I think B and C are probably the more likely options, but A is still a frightening possibility, and it depresses me that nobody even seems to consider the possibility of genuine solutions in category D. The best-case plausible scenario is likely to be B or C eventually transitioning into D.
For a B-to-D transition, once automation is so complete that it literally costs the owners nothing (but control) to give it away, even a small trickle of genuine social charity could distribute ownership of automatons to the dependent (no longer working) classes over time, finally giving them independence. Successive generations raised in such a post-scarcity society might see less and less reason not to give their poor automaton-less friends some automatons of their own, and those given automatons could in turn use them to rescue others in the same boat at themselves, accelerating the process.
For a C-to-D transition, the electorate could simply vote to devolve ownership of the automatons from the central control of the government to the people individually. I think pragmatically, aiming for a C outcome at first with an eye to eventually transitioning to D is probably the best strategy we can hope for: a straight D solution is too unlikely to gain traction until it's too late, and a C outcome is the easiest to transition to the ideal D solution afterward. It concerns me how similar to the "dictatorship of the proletariate" that strategy is though: for the interim we have a people's government in absolute control of everything, to keep it out of control of a malevolent few, with the intention that it will devolve that control to the many individually afterwards... but what if it doesn't?
In any case, on a very long scale I think the outlook for people born in the distant future looks good. The big concern is how much it will hurt some of us alive today (and our children, etc) on the way there.
First off, glassdoor isn't a representative set. Secondly, it counts salary only, not bonuses and equity that can be half of your take home. Third, it does averaging but doesn't drop out old days points- days points from 09 are horribly outdated, but included in their averages. Glassdoor is good for reviews, but it's salary numbers are junk.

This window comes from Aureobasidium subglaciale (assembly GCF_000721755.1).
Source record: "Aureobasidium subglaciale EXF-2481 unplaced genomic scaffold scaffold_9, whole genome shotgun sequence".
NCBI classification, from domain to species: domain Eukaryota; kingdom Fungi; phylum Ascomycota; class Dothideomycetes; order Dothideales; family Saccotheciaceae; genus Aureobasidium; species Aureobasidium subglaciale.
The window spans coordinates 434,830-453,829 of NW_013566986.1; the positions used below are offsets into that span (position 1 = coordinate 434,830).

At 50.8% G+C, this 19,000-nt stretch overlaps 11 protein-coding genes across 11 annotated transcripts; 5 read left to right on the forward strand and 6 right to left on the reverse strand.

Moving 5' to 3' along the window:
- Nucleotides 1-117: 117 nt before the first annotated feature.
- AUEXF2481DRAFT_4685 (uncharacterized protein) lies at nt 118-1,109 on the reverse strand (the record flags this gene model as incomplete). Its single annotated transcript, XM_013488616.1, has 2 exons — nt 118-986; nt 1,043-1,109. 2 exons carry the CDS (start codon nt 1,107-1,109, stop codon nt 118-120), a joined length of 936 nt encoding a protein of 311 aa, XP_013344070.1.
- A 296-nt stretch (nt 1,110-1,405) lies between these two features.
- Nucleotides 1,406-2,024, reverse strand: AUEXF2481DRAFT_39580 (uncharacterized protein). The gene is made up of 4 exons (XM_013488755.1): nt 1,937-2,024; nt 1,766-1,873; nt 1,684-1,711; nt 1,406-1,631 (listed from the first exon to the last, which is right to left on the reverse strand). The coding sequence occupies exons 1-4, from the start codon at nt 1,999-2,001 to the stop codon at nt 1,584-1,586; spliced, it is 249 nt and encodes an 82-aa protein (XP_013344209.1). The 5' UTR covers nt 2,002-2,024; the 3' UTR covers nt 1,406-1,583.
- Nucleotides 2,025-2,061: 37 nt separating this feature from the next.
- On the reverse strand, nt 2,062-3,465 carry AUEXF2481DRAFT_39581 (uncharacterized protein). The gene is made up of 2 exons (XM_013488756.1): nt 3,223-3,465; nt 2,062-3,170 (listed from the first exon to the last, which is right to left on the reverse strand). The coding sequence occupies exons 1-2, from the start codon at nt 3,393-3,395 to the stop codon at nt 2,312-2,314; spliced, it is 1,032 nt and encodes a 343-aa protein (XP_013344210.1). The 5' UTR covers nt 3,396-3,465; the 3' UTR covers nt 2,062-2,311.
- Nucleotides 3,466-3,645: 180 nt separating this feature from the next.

Well, every generalization has its corner cases that require careful thought. So while I agree that trolling per se shouldn't be outlawed, there may be certain uses of trolling that should be criminalized.
Take the libelous component of cyberstalking. At the very least this could be an aggravating factor in impersonation. Also, the law already recognizes libel as wrong, but it requires the harmed person take civil action. The Internet exposes more people than ever to reputation harm, but not all those people have the money to hire a lawyer. Social media have created a whole new vista for defamation, much of which is *practically* immune from any consequences.
So I do not in principle object to a law that criminalizes *some* forms of defamation, particularly against people who are not protected by the current laws. But I'd have to look at the the specific proposed law carefully. Just because people *claim* a new law would do something doesn't mean it does, or that's all it does.
I live in US. Parodee in Poland.
What would you recommend?"
Link to Original Source
The NIH is not the CDC. By the way, the DoD will spend $495.6 Billion (with a B) next year. $39 million will not even pay for a fix for the cluster fuck that is the F-35.
Oh yeah, about that... turns out that they found another glitch with the F-35. It's a funny story. So you probably know about the software glitches, and the cracks in the airframe, and the issues with the tailhook being in the wrong place on the carrier version. Well, turns out that the F-35 has a feature that sprays Ebola-laden blood and fecal matter all over when you turn the engine on.
Of course, it is easy to point fingers and say "hey, Lockheed Martin! Maybe you shouldn't include a feature where the plane sprays highly infectious Ebola-infected blood and feces everywhere!!" But developing a fighter aircraft is a complicated job. And hindsight is 20-20.
Anyway, it's easily fixable, it will just require a few more years and a few billion more dollars and I'm sure we can sort the Ebola-spraying feature all out. Now, the bubonic plague-infested rats are a more complicated issue. They're part of the targeting system, you see...
Link to Original Source
Well, there's a big difference between saying something won't ever happen because it's never happened yet, and saying that a claim that you've done something is presumptively not credible unless you can meet certain stadnards of proof.
Link to Original Source
Mind you, I'm not suggesting a direction of causality here. It could be that the nobly-intended increased state power came first and then attracted the big market players to seize it, or just as plausibly that the big market players seized control of government first and then gave it that power so they could use it to their advantage.